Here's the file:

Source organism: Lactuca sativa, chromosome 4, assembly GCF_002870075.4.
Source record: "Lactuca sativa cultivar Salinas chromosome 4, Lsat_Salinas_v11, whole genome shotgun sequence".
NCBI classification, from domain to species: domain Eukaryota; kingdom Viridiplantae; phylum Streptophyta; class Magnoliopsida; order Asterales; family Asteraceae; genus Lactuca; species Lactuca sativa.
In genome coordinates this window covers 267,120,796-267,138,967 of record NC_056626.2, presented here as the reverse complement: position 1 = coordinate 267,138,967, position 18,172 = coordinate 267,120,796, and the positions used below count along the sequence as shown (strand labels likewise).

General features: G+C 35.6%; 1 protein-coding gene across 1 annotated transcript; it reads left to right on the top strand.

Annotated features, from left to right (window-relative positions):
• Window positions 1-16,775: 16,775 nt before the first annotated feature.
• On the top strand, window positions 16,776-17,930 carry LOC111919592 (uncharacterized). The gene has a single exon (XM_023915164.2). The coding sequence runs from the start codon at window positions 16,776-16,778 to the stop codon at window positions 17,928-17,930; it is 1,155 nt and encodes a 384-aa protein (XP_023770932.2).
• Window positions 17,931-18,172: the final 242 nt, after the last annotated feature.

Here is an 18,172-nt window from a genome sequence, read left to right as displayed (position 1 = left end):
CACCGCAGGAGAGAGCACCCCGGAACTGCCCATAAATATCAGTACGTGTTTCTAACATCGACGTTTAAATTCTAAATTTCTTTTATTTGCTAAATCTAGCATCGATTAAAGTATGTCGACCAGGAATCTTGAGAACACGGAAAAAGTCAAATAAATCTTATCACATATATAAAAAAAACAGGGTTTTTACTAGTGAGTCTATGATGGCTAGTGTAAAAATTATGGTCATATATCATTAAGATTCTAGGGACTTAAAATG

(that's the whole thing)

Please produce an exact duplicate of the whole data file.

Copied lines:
Source organism: Lactuca sativa, chromosome 4, assembly GCF_002870075.4.
Source record: "Lactuca sativa cultivar Salinas chromosome 4, Lsat_Salinas_v11, whole genome shotgun sequence".
NCBI classification, from domain to species: domain Eukaryota; kingdom Viridiplantae; phylum Streptophyta; class Magnoliopsida; order Asterales; family Asteraceae; genus Lactuca; species Lactuca sativa.
In genome coordinates this window covers 267,120,796-267,138,967 of record NC_056626.2, presented here as the reverse complement: position 1 = coordinate 267,138,967, position 18,172 = coordinate 267,120,796, and the positions used below count along the sequence as shown (strand labels likewise).

General features: G+C 35.6%; 1 protein-coding gene across 1 annotated transcript; it reads left to right on the top strand.

Annotated features, from left to right (window-relative positions):
• Window positions 1-16,775: 16,775 nt before the first annotated feature.
• On the top strand, window positions 16,776-17,930 carry LOC111919592 (uncharacterized). The gene has a single exon (XM_023915164.2). The coding sequence runs from the start codon at window positions 16,776-16,778 to the stop codon at window positions 17,928-17,930; it is 1,155 nt and encodes a 384-aa protein (XP_023770932.2).
• Window positions 17,931-18,172: the final 242 nt, after the last annotated feature.

Here is an 18,172-nt window from a genome sequence, read left to right as displayed (position 1 = left end):
CACCGCAGGAGAGAGCACCCCGGAACTGCCCATAAATATCAGTACGTGTTTCTAACATCGACGTTTAAATTCTAAATTTCTTTTATTTGCTAAATCTAGCATCGATTAAAGTATGTCGACCAGGAATCTTGAGAACACGGAAAAAGTCAAATAAATCTTATCACATATATAAAAAAAACAGGGTTTTTACTAGTGAGTCTATGATGGCTAGTGTAAAAATTATGGTCATATATCATTAAGATTCTAGGGACTTAAAATG